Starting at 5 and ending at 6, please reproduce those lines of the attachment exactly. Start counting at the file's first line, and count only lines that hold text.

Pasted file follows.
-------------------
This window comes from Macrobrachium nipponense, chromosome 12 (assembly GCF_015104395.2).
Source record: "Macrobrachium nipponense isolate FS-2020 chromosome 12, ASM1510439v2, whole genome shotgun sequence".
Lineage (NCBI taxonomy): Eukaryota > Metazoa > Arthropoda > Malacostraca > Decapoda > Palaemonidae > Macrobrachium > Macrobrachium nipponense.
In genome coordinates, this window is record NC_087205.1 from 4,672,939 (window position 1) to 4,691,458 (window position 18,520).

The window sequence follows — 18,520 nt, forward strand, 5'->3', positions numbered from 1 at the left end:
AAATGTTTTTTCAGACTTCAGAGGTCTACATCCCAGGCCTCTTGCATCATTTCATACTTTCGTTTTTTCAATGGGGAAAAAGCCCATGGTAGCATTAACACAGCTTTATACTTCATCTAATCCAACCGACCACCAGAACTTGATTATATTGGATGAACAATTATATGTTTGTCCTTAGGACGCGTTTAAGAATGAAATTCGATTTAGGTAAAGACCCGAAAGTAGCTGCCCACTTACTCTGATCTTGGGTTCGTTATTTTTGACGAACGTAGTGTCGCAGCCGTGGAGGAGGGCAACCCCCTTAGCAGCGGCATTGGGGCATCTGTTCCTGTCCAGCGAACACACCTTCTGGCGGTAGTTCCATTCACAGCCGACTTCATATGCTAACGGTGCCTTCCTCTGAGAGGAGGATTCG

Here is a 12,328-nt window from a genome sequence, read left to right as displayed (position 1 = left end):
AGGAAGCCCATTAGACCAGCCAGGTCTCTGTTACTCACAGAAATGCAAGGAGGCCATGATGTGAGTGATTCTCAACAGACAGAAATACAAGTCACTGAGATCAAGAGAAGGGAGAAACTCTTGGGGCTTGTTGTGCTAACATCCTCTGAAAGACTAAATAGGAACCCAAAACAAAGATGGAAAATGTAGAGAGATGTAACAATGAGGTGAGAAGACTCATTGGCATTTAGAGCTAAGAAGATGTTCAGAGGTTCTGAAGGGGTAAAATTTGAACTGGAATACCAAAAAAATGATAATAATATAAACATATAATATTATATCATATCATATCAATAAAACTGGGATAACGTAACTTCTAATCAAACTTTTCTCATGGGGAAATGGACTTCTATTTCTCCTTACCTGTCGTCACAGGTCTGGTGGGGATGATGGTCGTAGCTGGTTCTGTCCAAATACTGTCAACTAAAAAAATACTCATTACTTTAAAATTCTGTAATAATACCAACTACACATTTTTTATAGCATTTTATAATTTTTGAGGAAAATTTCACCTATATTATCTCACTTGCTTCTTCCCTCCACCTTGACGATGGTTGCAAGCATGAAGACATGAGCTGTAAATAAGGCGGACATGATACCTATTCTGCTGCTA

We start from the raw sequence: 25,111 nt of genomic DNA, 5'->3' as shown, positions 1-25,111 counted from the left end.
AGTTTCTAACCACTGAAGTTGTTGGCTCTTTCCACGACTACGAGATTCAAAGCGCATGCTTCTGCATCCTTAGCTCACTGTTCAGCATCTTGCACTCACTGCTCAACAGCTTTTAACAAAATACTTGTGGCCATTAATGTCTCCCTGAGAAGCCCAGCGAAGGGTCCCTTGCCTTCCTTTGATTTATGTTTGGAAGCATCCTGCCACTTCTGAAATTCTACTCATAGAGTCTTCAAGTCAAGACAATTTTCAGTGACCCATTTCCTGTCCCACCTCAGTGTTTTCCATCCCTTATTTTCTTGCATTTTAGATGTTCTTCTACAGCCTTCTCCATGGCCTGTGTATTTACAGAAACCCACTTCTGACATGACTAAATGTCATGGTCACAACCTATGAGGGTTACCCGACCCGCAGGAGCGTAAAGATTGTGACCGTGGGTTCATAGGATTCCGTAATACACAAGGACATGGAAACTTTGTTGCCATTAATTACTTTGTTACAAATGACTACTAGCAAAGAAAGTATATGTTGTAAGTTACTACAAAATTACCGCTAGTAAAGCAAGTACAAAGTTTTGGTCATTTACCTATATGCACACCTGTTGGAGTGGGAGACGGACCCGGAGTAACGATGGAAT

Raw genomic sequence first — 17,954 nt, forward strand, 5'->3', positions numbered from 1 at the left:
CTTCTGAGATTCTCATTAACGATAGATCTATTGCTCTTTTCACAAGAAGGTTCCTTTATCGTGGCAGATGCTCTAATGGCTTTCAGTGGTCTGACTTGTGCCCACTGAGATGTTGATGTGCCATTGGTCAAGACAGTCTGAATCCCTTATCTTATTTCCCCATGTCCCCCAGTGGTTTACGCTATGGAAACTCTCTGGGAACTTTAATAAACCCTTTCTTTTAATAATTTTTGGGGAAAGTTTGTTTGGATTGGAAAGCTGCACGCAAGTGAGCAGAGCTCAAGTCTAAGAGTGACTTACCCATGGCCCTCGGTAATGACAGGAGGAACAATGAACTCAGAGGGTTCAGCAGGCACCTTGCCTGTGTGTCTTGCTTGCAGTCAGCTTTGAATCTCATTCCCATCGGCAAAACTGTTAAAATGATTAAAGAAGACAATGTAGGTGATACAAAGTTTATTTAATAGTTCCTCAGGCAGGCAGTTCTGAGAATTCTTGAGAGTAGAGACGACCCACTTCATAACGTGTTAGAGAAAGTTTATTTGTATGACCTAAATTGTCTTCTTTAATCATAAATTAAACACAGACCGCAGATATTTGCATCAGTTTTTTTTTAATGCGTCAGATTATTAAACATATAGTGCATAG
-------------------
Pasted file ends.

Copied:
The window sequence follows — 18,520 nt, forward strand, 5'->3', positions numbered from 1 at the left end:
AAATGTTTTTTCAGACTTCAGAGGTCTACATCCCAGGCCTCTTGCATCATTTCATACTTTCGTTTTTTCAATGGGGAAAAAGCCCATGGTAGCATTAACACAGCTTTATACTTCATCTAATCCAACCGACCACCAGAACTTGATTATATTGGATGAACAATTATATGTTTGTCCTTAGGACGCGTTTAAGAATGAAATTCGATTTAGGTAAAGACCCGAAAGTAGCTGCCCACTTACTCTGATCTTGGGTTCGTTATTTTTGACGAACGTAGTGTCGCAGCCGTGGAGGAGGGCAACCCCCTTAGCAGCGGCATTGGGGCATCTGTTCCTGTCCAGCGAACACACCTTCTGGCGGTAGTTCCATTCACAGCCGACTTCATATGCTAACGGTGCCTTCCTCTGAGAGGAGGATTCG